Bowdoin doesn't actually exist within a bubble, and for that reason, it is sometimes necessary to market our "brand" to the outside world. Yet evidence exists that Bowdoin and other Maine schools, like colleges throughout the country, have increased their efforts to sell college as a market commodity. For instance, last year, Bowdoin created a new position in the Office of Communications for a director of news and media relations. According to the job description, the employee is partly tasked with spreading Bowdoin's name in the popular media. On Thursday, the College chose to make prominent on its home page references to the media's apparent newfound love for Bowdoin: "'NBC Nightly News' to feature Wil Smith," "The New York Times features Bowdoin College Museum of Art," and "Southern Maine towns receive accolades in the press."

Exposure initiatives are not inherently bad, but as Time magazine recently reported, some institutions can take them too far. U.S. News and World Report is both famous and infamous for its annual review of colleges. According to the Time article, some colleges calculate how to inflate their ranking and then make decisions based on that calculation. For instance, higher spending creates a higher score in one of the evaluation categories, thus many schools chose to increase spending?a move that did nothing to ameliorate skyrocketing tuition costs.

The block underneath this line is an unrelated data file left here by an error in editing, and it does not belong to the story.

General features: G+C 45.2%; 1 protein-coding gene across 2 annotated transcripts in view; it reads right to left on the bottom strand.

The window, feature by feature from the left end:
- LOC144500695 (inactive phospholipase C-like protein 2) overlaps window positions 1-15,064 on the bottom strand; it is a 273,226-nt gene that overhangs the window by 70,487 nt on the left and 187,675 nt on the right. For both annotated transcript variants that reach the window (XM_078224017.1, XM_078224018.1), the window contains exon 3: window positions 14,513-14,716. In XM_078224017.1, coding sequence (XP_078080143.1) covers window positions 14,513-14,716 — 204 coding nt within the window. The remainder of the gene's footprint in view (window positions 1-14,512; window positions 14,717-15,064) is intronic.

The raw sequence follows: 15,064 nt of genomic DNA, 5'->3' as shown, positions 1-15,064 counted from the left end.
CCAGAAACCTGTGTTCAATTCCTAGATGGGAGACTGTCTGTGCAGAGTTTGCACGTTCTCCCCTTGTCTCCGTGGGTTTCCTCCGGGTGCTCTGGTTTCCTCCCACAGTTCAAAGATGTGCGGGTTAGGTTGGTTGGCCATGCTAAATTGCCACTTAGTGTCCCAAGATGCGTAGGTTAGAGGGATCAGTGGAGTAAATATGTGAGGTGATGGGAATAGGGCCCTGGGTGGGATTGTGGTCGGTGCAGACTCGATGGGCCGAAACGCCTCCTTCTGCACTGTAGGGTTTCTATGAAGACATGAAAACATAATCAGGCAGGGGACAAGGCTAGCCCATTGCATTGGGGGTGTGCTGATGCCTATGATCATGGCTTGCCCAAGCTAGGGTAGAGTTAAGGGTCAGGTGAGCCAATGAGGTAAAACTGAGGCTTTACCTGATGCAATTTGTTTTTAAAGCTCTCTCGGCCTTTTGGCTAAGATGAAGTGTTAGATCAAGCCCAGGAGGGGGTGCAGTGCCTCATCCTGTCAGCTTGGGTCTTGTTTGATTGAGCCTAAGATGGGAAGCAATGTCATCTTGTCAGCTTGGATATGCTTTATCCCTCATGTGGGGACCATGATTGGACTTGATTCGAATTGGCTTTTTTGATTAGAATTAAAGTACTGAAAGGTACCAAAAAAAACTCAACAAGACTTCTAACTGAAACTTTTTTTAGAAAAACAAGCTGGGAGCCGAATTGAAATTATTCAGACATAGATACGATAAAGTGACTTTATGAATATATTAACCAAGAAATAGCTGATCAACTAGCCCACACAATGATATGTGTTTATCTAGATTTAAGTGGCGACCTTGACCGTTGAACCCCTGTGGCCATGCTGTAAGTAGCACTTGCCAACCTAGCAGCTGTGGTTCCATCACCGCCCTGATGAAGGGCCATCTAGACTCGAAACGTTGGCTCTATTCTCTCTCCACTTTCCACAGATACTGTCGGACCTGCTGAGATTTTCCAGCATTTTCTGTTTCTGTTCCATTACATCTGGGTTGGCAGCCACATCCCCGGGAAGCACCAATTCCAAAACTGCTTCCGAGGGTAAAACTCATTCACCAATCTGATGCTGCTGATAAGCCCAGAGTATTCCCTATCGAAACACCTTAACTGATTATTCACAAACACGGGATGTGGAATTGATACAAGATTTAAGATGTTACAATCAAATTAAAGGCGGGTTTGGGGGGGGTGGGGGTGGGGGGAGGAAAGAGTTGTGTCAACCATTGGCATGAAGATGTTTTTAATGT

We were pleased to see that in the 1990s, Bowdoin chose to restrain spending and not follow the crowd. At a time when its peers were increasing spending, the College chose to balance its budget. As a result, according to Time, the College dropped from fourth to eighth in the U.S. News rankings. The publisher apparently likes something Bowdoin has done in the interim, as we've since moved to seventh place among liberal arts colleges.

The Time article said that some colleges are considering working together to stop providing data to U.S. News, stop advertising their ranks, or develop an alternative system of ranking. Bowdoin officials told an Orient reporter that they haven't yet received details about the proposal, but their statements indicate that they aren't in a rush to initiate a revolution anytime soon. We can understand why: Bowdoin does well in the rankings, and as former Dean of Admissions Jim Miller told the Orient a few years ago, prospective students do use widely available guidebook data to help simplify the overwhelming admissions process.

While it is fun to see Bowdoin's name in print and to learn that we end up on highly publicized lists, the College needs to continue to be careful that institutional policy is not used to increase our rankings by guidebook publishers. After all, such references are in many ways superficial, dependent upon outside perception or quantitative data that lacks context. However, given that rankings will continue to exist in the future, the College should take seriously the prospect of working with other institutions to respond collectively to a system that, at least in the 1990s, may have penalized Bowdoin for making responsible choices.

The editorial represents the majority view of The Bowdoin Orient's editorial board, which comprises Bobby Guerette, Beth Kowitt, Anna Karass, Steve Kolowich, and Anne Riley.